Slav to the Rhythm

A blog comment that grew into a blog post. Aethelread writes about Slavoj Zizek here, and this is my response.

Ah, you've chosen to write about one of my favourite entertainers. I've seen him speak live several times, and watched several dozen of his presentations on youtube.

And yes, read a bit too - the writing is much more dense and properly philosophical. His latest "big fat book" (his words), Less than Nothing is an attempt to re-present (as opposed to update) Hegel for the modern world.

Some parts, such as his attempt to read the Hegelian Aufheben into the equations of the Higgs Boson, are actually quite embarrassing in their ineptness. But the 'two kinds of idiot' in the introduction - the person who doesn't grasp that some rules are unwritten, versus the one who thinks the folkways of his tribe are the laws of nature - is I think true and helpful.

I was recently a consultant for an upcoming 'intro to marxist philosophy' book, and asked to summarise Zizek's idea. My eventual conclusion was:
"Zizek doesn't have a system. He has a big bag of mostly valid and useful insights into western culture and the left, ranging from major points to intriguing byways to common platitudes.

The trouble is, they're all presented on the same level, as though all were equally important. More than that, they're all phrased as pseudoparadoxes and/or jokes, when they could all be phrased quite clearly and directly.

For instance, he says 'Julius Ceasar had to die to become immortal'. The is fairly trivially true if you interpret it to mean 'The name Caesar could only become a title if its original bearer were dead'.

Zizek is the modern representative of Hegel, in style as well as substance. The genuine insights, the dressed-up platitudes, and the pseudoprofundity of the pseudoparadoxical formulations are all there.

And, having now read some Hegel, I think Hegel also shares the lack of an overarching insight or core. The closest Hegel had to a method (so far as I've been able to read) was the view he retained from medieval christianity of paradox as condition of truth, but I don't think Zizek has retained that. Engels did, Marx didn't, and Lenin vacillated - Zizek is a Hegelian through the prism of Marx.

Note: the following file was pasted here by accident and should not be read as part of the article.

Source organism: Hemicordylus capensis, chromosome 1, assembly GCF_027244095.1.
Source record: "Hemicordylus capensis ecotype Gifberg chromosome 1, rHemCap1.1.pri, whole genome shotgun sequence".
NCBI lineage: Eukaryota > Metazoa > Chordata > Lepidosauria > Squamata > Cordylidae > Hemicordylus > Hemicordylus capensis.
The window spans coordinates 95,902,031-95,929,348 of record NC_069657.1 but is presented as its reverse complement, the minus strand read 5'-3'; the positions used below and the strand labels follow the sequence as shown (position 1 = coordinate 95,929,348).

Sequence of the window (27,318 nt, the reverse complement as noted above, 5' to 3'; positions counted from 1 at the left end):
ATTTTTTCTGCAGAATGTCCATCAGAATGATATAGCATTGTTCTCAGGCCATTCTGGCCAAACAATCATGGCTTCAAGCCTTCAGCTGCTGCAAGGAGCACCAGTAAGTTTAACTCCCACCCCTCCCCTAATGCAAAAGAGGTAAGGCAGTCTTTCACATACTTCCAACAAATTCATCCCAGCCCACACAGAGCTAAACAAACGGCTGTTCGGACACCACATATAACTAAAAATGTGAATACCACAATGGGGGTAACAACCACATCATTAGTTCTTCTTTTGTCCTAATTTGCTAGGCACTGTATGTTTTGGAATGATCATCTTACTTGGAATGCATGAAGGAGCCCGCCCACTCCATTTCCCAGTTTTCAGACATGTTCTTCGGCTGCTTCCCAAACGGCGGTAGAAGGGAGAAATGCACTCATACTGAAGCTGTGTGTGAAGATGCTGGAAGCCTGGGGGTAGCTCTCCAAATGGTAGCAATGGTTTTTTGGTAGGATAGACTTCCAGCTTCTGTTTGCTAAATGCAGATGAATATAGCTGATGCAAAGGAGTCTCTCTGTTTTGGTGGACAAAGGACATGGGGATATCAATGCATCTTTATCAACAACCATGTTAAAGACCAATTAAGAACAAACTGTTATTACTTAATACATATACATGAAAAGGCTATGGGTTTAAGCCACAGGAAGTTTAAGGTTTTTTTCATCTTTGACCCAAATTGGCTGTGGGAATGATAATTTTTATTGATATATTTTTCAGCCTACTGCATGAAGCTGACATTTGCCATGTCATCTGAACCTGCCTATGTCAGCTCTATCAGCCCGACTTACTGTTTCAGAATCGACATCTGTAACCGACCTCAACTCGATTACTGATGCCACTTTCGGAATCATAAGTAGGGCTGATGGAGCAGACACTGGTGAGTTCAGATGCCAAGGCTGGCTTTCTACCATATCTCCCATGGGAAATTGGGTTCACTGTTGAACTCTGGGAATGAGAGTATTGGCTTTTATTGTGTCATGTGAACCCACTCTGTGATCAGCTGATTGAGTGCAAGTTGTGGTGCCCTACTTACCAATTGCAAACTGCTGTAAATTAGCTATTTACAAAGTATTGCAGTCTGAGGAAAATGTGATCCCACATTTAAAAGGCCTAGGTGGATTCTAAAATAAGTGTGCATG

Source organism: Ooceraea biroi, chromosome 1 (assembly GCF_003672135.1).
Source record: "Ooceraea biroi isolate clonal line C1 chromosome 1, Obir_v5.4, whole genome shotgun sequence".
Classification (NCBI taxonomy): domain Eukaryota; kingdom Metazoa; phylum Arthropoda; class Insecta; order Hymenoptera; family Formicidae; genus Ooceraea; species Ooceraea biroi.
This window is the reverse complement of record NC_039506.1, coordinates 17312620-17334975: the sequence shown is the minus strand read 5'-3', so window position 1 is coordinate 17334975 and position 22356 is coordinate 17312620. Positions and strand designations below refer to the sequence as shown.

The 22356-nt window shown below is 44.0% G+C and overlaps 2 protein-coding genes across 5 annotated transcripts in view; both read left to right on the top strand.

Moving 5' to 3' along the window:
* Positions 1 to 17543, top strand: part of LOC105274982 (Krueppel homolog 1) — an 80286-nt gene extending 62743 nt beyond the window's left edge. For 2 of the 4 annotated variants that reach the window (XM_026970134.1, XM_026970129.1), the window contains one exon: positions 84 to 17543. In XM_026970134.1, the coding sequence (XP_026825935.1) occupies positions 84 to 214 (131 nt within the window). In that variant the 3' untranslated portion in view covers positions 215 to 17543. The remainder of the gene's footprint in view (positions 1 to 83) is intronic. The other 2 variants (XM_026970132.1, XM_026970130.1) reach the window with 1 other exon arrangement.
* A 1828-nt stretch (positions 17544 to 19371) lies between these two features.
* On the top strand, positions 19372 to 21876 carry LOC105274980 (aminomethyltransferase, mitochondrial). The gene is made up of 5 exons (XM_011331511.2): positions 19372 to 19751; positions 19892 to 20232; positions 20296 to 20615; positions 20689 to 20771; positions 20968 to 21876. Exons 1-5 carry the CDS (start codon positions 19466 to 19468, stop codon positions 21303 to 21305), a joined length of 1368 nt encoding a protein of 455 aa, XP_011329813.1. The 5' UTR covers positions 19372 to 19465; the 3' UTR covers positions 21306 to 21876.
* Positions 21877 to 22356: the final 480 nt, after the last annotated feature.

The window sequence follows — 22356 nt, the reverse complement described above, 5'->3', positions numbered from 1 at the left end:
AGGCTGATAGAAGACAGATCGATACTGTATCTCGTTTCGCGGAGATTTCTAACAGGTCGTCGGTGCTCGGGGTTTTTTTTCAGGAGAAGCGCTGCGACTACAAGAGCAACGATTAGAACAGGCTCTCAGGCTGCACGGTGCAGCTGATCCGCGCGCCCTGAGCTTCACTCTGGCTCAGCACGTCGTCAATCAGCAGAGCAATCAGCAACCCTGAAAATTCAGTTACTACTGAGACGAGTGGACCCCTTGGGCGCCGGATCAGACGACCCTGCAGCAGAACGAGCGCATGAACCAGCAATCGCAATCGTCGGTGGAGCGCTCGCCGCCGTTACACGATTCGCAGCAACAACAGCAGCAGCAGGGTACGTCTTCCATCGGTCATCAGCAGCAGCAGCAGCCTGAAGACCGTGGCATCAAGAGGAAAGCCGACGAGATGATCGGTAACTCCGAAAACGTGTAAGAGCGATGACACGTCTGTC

The 'rational core' of Hegel which Marx claimed to have extracted but somehow never got around to explaining - I'm pretty certain it didn't exist. The geist...was a ghost."
This doesn't mean Zizek is a complete fraud. It means he's like Freud - bursting full of ideas, and the worst thing we can do is treat them as all useful, true, or even meaningful. There's some good stuff in there, but you have to sort through it.

And like Freud, he doesn't intend for us to accept his work uncritically. Freudians and Zizekians of course are a different matter.
steps such as publishing in English rather than their native language – a clear attempt to appeal to a broader audience.
Zizek is fluent in Slovenian, French, German and English. He writes and gives presentations in all these languages. And I'm not sure what's wrong with trying to have broad appeal, especially if one's trying to have a political effect.
an example of an interviewee trolling a journalist
Considering what hacks journalists tend to be, I have absolutely no problems with trying to unsettle them. Or indeed doing a Chris Morris and telling them a pack of lies escalating in absurdity, just to see if they ever catch on.

Remember when Michael Gambon was interviewed by someone worried that he'd once 'played a homosexual'? Gambon said "It wasn't a problem, because I used to be a homosexual. But my doctor made me stop - it was making my eyes water."
[Zizek says] "99% are boring idiots."

for people on the left, support for reason we’re leftwingers in the first place.

Having sympathy for downtrodden people isn't the same thing as having respect for their idiotic opinions, even if their idiocy is a result of their downtroddenness.

There's a difference between respecting someone's right to make a choice, and respecting the choice.

leftwing politics is not the exclusive playground of the intelligentsia.

Zizek has never said it is. What he says is that theory is something everyone on the left needs.

On most of anarchist left, there's a deliberate refusal to theorise, on anything. Theory is seen as bourgeois, and a straitjacket. If you've read the publications of the minority of anarchist groups who do go in for theory, it tends to be both micromanaging and highly abstract. Also almost unreadable.

On most of the socialist left - and broadly that means trotskyists, which most of the time means leninists - there's a long standing habit of having a few comrades whose full time job is to produce that none of the other members need to worry their delicate little heads about it. The ordinary members just need to keep current with the party line, and protest and campaign when head office tells them. Yes, this is the authoritarian left you wrote of.

Zizek is against both of these. For him, (to quote Lenin) "action without theory is blind". The more theory you have, and the more people do it, and the deeper it gets, the less blind you are.

As to whether he's right, that's a good question, but whatever else he is, he's not an intellectual elitest. If you want to criticise Zizek's ideas...criticise Zizek's ideas, or if you think he doesn't have any, critisise that.

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